Things are changing. And I hope that when things go back to “normal” – meaning when we can once again gather in crowds and watch live performances together – that this new medium will continue to evolve and thrive alongside that in-person performance. I’m curious about the role that virtual reality might play in this. We could join in to interactive events via Zoom, utilizing VR and AR technology, to be able to feel more in-person when online … and when we perform in person we can also add a virtual element for people who can’t attend in person. I’d like to see more melding of those things.
Artists and Alternative Economies
One of the things that they are talking about on this panel discussion is the financial aspect of performance art done from home during a time when people can’t leave their homes.
Two people (Biqtch Puddin and Meg Chase) spoke from Digital Drag about how they have been able to give performing artists a platform to earn money during a time when they are seriously wondering how they are going to pay the rent or feed their families. They gave several examples, but I’m sure you can also think of many examples yourself. Artists are struggling but artists are also innovators and are taking the bull by the horns, so to speak, and making a new economy.
One of the things that I find interesting is the way that this medium, as a new medium, isn’t exactly new because it so closely parallels the rise – so many years ago – of cam girls and webcam performances which have traditionally been pay-for-sexual-content but are not that different from pay-for-art-online.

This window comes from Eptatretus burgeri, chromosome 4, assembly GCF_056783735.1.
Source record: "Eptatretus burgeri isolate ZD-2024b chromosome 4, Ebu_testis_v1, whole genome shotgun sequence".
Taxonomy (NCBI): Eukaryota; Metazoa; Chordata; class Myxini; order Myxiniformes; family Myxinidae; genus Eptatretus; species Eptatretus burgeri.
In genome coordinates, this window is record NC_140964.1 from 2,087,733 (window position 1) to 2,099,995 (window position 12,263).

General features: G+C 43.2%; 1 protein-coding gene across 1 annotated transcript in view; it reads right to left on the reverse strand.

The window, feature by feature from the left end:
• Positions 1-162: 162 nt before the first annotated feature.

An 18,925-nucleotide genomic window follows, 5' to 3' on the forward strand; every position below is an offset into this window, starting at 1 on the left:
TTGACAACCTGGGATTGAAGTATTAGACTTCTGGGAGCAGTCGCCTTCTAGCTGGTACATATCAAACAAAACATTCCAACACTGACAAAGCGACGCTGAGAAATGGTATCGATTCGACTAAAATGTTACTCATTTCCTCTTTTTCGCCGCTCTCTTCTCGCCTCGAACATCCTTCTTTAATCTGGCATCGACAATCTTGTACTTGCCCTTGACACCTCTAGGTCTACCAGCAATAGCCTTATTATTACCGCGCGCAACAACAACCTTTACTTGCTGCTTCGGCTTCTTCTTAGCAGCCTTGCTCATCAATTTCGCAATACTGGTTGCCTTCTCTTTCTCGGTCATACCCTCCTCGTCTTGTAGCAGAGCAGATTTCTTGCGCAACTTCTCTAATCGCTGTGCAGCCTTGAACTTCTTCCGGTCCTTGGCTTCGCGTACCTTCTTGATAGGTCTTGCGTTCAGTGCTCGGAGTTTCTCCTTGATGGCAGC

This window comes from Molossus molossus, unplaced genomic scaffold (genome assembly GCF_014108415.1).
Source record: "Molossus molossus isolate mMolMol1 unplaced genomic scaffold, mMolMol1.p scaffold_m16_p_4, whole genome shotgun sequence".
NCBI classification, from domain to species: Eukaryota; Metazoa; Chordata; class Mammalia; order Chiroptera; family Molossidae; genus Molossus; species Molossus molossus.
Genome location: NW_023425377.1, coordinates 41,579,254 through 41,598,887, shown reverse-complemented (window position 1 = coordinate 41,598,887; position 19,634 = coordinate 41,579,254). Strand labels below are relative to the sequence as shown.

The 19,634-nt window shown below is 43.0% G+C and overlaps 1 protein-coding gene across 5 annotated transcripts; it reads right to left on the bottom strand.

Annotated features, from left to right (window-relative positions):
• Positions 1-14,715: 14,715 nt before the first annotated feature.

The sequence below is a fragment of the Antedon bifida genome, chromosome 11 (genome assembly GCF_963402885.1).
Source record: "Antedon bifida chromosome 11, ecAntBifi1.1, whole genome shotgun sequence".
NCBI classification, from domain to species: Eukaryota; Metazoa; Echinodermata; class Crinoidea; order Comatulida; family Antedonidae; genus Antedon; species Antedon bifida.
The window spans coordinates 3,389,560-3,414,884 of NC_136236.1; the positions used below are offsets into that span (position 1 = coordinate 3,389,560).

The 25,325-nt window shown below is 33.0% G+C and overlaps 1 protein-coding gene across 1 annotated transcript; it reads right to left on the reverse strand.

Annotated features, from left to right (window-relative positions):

Another speaker, Mica Sigourney/Vivvy from The Stud (which has such a rich interesting history as an innovative art space as well as an artist collective), spoke to the fact that in a way this also equalizes performance art. For example, they can host a drag show and invite well-known performers as well as little-known performers and they can pay them both the same. Then they can offer a tip function so well-known performers might ultimately earn more but it gives local performers a chance to gain audience while earning money.
I currently pay for Netflix, Philo, Hulu, and Amazon Prime. But I would be willing to cut back on those and instead pay local and indie artists for creative work viewed through the screen.
The Democracy of Online Performance Art
So in a way, it’s a democratic platform, and in a way it’s not. On one hand, there are so many ways in which it is so much more accessible to perform online. You can potentially reach a lot more people. But there is also some element of privilege, because you have to not only have access to decent Internet and technological tools, but you also have to have the ability (time, space, money, energy, education, etc) to be able to deal with the digital requirements of performing in that way.
Anxiety of Online Performance
Since one of my personal areas of interest is mental health, particularly how that intersects with art and craft, I’ve been especially interested by a part of tonight’s discussion that’s about anxiety in online performance vs. how that shows up as an in-stage performer.